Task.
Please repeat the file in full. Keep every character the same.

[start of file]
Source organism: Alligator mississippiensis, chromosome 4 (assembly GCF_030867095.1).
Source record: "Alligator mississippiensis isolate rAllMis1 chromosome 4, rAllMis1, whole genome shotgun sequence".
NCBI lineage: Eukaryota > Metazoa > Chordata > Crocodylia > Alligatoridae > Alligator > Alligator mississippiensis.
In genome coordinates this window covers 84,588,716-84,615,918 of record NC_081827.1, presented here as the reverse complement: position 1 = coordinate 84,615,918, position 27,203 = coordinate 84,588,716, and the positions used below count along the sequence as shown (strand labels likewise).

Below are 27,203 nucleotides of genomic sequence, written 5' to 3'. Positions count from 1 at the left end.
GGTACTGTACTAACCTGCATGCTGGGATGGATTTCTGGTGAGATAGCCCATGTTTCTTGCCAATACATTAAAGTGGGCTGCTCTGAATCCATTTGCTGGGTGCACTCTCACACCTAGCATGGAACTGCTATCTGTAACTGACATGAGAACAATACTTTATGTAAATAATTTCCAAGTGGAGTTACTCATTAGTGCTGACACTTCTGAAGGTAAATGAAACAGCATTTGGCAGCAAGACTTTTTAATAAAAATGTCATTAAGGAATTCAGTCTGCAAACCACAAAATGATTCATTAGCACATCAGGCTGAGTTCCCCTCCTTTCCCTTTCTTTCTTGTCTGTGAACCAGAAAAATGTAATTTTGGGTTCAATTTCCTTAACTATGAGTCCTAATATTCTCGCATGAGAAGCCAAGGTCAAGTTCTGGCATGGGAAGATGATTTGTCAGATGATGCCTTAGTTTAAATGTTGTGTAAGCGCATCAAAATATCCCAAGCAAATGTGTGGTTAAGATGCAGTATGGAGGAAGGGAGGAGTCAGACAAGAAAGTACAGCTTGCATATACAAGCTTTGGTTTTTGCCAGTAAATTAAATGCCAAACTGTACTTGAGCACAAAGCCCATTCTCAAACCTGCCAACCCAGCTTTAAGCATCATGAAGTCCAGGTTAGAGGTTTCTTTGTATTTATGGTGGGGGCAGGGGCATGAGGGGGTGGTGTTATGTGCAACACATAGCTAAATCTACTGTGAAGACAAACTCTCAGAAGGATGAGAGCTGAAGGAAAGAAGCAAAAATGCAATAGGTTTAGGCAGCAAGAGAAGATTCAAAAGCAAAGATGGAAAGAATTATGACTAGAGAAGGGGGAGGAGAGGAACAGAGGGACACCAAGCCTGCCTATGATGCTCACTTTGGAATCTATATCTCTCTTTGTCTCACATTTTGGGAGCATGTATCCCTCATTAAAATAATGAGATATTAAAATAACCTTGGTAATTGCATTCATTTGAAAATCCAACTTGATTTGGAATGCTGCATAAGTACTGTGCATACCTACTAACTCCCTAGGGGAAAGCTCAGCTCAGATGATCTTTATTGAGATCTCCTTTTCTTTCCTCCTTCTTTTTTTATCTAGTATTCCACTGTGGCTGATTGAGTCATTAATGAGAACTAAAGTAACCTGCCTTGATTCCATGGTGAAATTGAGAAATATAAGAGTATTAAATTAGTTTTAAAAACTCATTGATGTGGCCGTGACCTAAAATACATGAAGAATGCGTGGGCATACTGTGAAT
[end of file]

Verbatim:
Source organism: Alligator mississippiensis, chromosome 4 (assembly GCF_030867095.1).
Source record: "Alligator mississippiensis isolate rAllMis1 chromosome 4, rAllMis1, whole genome shotgun sequence".
NCBI lineage: Eukaryota > Metazoa > Chordata > Crocodylia > Alligatoridae > Alligator > Alligator mississippiensis.
In genome coordinates this window covers 84,588,716-84,615,918 of record NC_081827.1, presented here as the reverse complement: position 1 = coordinate 84,615,918, position 27,203 = coordinate 84,588,716, and the positions used below count along the sequence as shown (strand labels likewise).

Below are 27,203 nucleotides of genomic sequence, written 5' to 3'. Positions count from 1 at the left end.
GGTACTGTACTAACCTGCATGCTGGGATGGATTTCTGGTGAGATAGCCCATGTTTCTTGCCAATACATTAAAGTGGGCTGCTCTGAATCCATTTGCTGGGTGCACTCTCACACCTAGCATGGAACTGCTATCTGTAACTGACATGAGAACAATACTTTATGTAAATAATTTCCAAGTGGAGTTACTCATTAGTGCTGACACTTCTGAAGGTAAATGAAACAGCATTTGGCAGCAAGACTTTTTAATAAAAATGTCATTAAGGAATTCAGTCTGCAAACCACAAAATGATTCATTAGCACATCAGGCTGAGTTCCCCTCCTTTCCCTTTCTTTCTTGTCTGTGAACCAGAAAAATGTAATTTTGGGTTCAATTTCCTTAACTATGAGTCCTAATATTCTCGCATGAGAAGCCAAGGTCAAGTTCTGGCATGGGAAGATGATTTGTCAGATGATGCCTTAGTTTAAATGTTGTGTAAGCGCATCAAAATATCCCAAGCAAATGTGTGGTTAAGATGCAGTATGGAGGAAGGGAGGAGTCAGACAAGAAAGTACAGCTTGCATATACAAGCTTTGGTTTTTGCCAGTAAATTAAATGCCAAACTGTACTTGAGCACAAAGCCCATTCTCAAACCTGCCAACCCAGCTTTAAGCATCATGAAGTCCAGGTTAGAGGTTTCTTTGTATTTATGGTGGGGGCAGGGGCATGAGGGGGTGGTGTTATGTGCAACACATAGCTAAATCTACTGTGAAGACAAACTCTCAGAAGGATGAGAGCTGAAGGAAAGAAGCAAAAATGCAATAGGTTTAGGCAGCAAGAGAAGATTCAAAAGCAAAGATGGAAAGAATTATGACTAGAGAAGGGGGAGGAGAGGAACAGAGGGACACCAAGCCTGCCTATGATGCTCACTTTGGAATCTATATCTCTCTTTGTCTCACATTTTGGGAGCATGTATCCCTCATTAAAATAATGAGATATTAAAATAACCTTGGTAATTGCATTCATTTGAAAATCCAACTTGATTTGGAATGCTGCATAAGTACTGTGCATACCTACTAACTCCCTAGGGGAAAGCTCAGCTCAGATGATCTTTATTGAGATCTCCTTTTCTTTCCTCCTTCTTTTTTTATCTAGTATTCCACTGTGGCTGATTGAGTCATTAATGAGAACTAAAGTAACCTGCCTTGATTCCATGGTGAAATTGAGAAATATAAGAGTATTAAATTAGTTTTAAAAACTCATTGATGTGGCCGTGACCTAAAATACATGAAGAATGCGTGGGCATACTGTGAAT